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Family of first F-86 pilot to shoot down MiG-15 during Korean War donates items

Lt. Col. Bruce Hinton at Suwon Air Base in the summer of 1951. (U.S. Air Force photo)

Lt. Col. Bruce Hinton at Suwon Air Base in the summer of 1951. (U.S. Air Force photo)

Lt. Col. Bruce Hinton (left) toasts with bravado just before boarding the last transport to leave Kimpo Air Base on Jan. 2, 1951, before it was overrun by Chinese forces. (U.S. Air Force photo)

Lt. Col. Bruce Hinton (left) toasts with bravado just before boarding the last transport to leave Kimpo Air Base on Jan. 2, 1951, before it was overrun by Chinese forces. (U.S. Air Force photo)

DAYTON, Ohio - Lt. Col. Bruce Hinton stands beside the North American F-86A Sabre in the Korean War Gallery at the National Museum of the U.S. Air Force. The museum's F-86 is is marked as the 4th Fighter Group F-86A flown by Lt. Col. Bruce Hinton on Dec. 17, 1950, when he became the first F-86 pilot to shoot down a MiG. (U.S. Air Force photo)

DAYTON, Ohio - Lt. Col. Bruce Hinton stands beside the North American F-86A Sabre in the Korean War Gallery at the National Museum of the U.S. Air Force. The museum's F-86 is is marked as the 4th Fighter Group F-86A flown by Lt. Col. Bruce Hinton on Dec. 17, 1950, when he became the first F-86 pilot to shoot down a MiG. (U.S. Air Force photo)

DAYTON, Ohio -- The family of Col. Bruce Hinton, the first F-86 pilot to score a MiG-15 kill during the Korean War, donated several items to the National Museum of the U.S. Air Force.

On Dec. 17, 1950, Hinton, who was commander of the 336th Fighter Interceptor Squadron, 4th Fighter Interceptor Wing, led a flight of four F-86s over northwestern North Korea. To trick the communists, the Sabre pilots flew at the same altitude and speed as F-80s typically did on missions, and they used F-80 call signs. Hinton spotted four MiGs at a lower altitude, and he led his flight in an attack. After pouring a burst of machine gun fire into one of the MiGs, it went down in flames. In April 1951 Hinton shot down a second MiG-15.

According to museum research historian Jeff Duford, at the beginning of the Korean War the best jet fighter the U.S. had in theater was the straight-wing F-80. The communists introduced the swept-wing and much faster MiG-15 into combat in November 1950. It was quite a shock to UN forces, and the MiG-15 threatened to wrest control of the air from UN forces.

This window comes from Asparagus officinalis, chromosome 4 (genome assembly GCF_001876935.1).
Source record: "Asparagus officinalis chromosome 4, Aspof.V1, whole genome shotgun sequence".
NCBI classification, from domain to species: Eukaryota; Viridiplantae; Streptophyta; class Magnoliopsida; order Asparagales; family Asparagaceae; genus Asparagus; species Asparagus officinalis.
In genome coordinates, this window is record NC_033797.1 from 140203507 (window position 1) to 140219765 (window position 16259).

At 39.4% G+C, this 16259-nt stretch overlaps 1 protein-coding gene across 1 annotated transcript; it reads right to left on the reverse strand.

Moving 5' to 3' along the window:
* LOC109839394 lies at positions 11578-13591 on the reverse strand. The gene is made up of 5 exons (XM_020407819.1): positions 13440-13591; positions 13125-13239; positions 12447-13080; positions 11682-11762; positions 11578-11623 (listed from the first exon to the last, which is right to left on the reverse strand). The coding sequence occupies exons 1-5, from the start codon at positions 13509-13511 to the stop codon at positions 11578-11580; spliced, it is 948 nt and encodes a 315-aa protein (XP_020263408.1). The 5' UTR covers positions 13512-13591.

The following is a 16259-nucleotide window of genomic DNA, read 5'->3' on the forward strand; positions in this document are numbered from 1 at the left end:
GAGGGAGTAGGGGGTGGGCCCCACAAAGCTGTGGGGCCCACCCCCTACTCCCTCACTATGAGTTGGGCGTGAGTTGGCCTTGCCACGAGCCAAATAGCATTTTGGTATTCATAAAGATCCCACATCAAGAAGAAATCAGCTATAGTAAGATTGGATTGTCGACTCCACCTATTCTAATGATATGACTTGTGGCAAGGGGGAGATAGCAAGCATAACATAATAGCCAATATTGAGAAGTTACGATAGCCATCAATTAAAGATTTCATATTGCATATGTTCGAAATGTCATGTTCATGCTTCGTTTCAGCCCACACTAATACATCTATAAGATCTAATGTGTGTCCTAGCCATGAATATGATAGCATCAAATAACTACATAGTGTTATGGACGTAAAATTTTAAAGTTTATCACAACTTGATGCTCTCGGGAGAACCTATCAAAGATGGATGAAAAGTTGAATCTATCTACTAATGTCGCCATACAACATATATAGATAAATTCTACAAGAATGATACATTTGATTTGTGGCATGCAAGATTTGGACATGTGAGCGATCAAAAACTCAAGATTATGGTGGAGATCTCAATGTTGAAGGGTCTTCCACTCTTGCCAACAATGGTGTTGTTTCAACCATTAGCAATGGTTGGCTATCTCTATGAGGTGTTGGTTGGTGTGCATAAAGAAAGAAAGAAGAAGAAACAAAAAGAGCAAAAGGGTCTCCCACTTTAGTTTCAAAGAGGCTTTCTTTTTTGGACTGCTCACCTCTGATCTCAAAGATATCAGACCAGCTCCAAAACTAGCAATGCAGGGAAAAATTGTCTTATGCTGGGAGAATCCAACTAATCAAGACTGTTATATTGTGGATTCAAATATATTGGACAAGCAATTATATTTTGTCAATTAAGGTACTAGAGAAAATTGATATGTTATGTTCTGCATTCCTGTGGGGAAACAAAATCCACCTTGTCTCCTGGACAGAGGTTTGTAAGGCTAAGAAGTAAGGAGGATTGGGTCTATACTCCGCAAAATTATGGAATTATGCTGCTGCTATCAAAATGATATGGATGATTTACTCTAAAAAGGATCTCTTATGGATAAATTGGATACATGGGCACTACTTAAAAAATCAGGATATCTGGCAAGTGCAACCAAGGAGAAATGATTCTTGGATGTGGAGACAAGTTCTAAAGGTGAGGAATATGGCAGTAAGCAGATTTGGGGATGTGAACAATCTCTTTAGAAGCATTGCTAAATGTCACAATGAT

"Col. Hinton's kill symbolized the Air Force's answer to the MiG-15," Duford said. "His victory represented the passing of the momentary crisis, and it was the first of hundreds of MiG-15s that Sabre pilots shot down during the Korean War."

Hinton died in June 2009, and many of the donated items will be used in the museum's Korean War exhibit, which is being completely redesigned to commemorate this year's 60th anniversary of the beginning of the Korean War. Hinton's story will be highlighted in an exhibit about air superiority, which will include his flying gloves, helmet, scarf and patches. The museum's F-86A is marked to represent the aircraft flown by Hinton.

Further information about the Korean War exhibit will be available on the museum's Web site when it opens this summer. For information about Korean War commemoration activities, visit http://www.nationalmuseum.af.mil/korea.asp.

The National Museum of the United States Air Force is located on Springfield Street, six miles northeast of downtown Dayton. It is open seven days a week from 9 a.m. to 5 p.m. (closed Thanksgiving, Christmas and New Year's Day). Admission and parking are free.


NOTE TO PUBLIC: For more information, please contact the National Museum of the U.S. Air Force at (937) 255-3286.

NOTE TO MEDIA: For more information, please contact Sarah Swan at the National Museum of the U.S. Air Force Public Affairs Division at (937) 255-1283.

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